Tabletop Fountain

Tabletop Fountain

Part of Ep. 1304 Sticks and Twigs

Shelley Ryan learns how to bring the outdoors in. At Mineral Point art studio Sharon Stauffer makes an indoor tabletop fountain.

Premiere date: Dec 25, 2005

TRANSCRIPT+
Wisc Gardener Transcript: 

This is a great indoor project for gardeners in the winter, especially if you're missing the sounds of spring. You get this wonderful water trickling and you can put it anywhere in your house. It's also surprisingly very easy to make. We're in Mineral Point with Sharon Stauffer. And Sharon is one of the instructors for the Shake Rag Alley Center for the Arts. This is one of the classes you teach, isn't it?

Sharon Stauffer:
Yes, it is.

Shelley:
I have to admit, I took it and thought it was great fun. What a way to survive winter. Talk us through it. Tell us how very simple this is.

Sharon:
There's three basic things you need to make a fountain. The first thing you need is some kind of container. It just has to be something, the material isn't important. It just has to hold water.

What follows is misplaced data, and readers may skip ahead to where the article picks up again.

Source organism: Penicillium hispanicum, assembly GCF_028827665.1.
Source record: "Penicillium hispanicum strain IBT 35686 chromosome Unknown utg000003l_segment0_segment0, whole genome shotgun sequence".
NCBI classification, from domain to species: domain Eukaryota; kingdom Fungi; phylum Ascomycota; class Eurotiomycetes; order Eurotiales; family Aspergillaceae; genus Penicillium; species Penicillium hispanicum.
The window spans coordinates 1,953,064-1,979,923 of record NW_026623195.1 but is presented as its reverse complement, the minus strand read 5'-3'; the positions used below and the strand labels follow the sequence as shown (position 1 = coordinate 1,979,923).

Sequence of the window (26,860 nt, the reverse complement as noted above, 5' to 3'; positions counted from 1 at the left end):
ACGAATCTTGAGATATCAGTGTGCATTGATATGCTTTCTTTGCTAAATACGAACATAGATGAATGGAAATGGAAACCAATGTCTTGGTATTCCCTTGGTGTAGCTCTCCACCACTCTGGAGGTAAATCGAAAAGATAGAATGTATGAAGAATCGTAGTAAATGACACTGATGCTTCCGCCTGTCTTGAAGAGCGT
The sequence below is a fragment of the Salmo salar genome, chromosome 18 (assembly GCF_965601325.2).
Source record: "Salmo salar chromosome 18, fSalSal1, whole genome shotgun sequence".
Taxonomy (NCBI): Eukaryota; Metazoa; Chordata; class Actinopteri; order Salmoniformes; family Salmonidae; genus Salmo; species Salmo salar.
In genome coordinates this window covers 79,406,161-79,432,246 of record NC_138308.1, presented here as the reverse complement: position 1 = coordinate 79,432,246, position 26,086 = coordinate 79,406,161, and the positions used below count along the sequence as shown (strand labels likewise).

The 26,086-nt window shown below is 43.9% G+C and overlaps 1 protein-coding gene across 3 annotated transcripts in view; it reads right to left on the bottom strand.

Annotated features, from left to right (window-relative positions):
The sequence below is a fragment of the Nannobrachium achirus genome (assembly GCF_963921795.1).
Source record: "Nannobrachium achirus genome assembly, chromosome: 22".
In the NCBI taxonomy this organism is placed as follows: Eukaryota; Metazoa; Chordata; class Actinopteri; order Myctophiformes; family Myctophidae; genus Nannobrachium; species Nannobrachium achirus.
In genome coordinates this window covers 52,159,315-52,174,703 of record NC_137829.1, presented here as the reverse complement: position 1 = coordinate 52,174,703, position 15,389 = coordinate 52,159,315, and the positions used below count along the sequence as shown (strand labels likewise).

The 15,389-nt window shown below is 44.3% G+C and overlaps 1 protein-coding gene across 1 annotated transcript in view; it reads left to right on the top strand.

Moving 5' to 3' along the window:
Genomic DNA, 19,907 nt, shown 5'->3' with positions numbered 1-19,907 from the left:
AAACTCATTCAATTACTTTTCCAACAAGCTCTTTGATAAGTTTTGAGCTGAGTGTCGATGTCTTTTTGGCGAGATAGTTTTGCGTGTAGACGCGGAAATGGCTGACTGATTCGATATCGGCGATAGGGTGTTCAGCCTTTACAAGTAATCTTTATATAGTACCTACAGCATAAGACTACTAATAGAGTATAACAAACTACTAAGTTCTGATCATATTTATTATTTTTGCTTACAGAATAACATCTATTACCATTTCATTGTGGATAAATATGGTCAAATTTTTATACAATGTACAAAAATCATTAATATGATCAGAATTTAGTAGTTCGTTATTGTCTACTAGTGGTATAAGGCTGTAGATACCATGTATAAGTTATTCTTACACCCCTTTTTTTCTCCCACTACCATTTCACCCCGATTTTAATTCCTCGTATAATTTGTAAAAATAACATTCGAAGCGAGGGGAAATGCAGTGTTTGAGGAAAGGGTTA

Shelley:
And look pretty, or rustic, or whatever we want.

Sharon:
If it's a porous material, it might sweat so you want to treat it kind of like your houseplants and put it on a coaster. The second thing you need is a pump. The three things that I look for in a pump-- These are teeny tiny sump pumps. I order mine online and I look for a rating of about 60 to 65. That's the force of the water, how high it will shoot the water up. I look for something that has an adjustable slide so that I can adjust that water flow.

Shelley:
From high to low, or whatever you want.

Sharon:
This particular pump has an on-off switch in the cord.

Shelley:
So you don't have to unplug it all the time.

Sharon:
Exactly, you don't have to lean down and take it out of the wall. The third thing you need is some kind of a spout. You're going to be hooking some plastic tubing to your pump. You can get the tubing at the hardware store.

Shelley:
It comes in different sizes, I can see.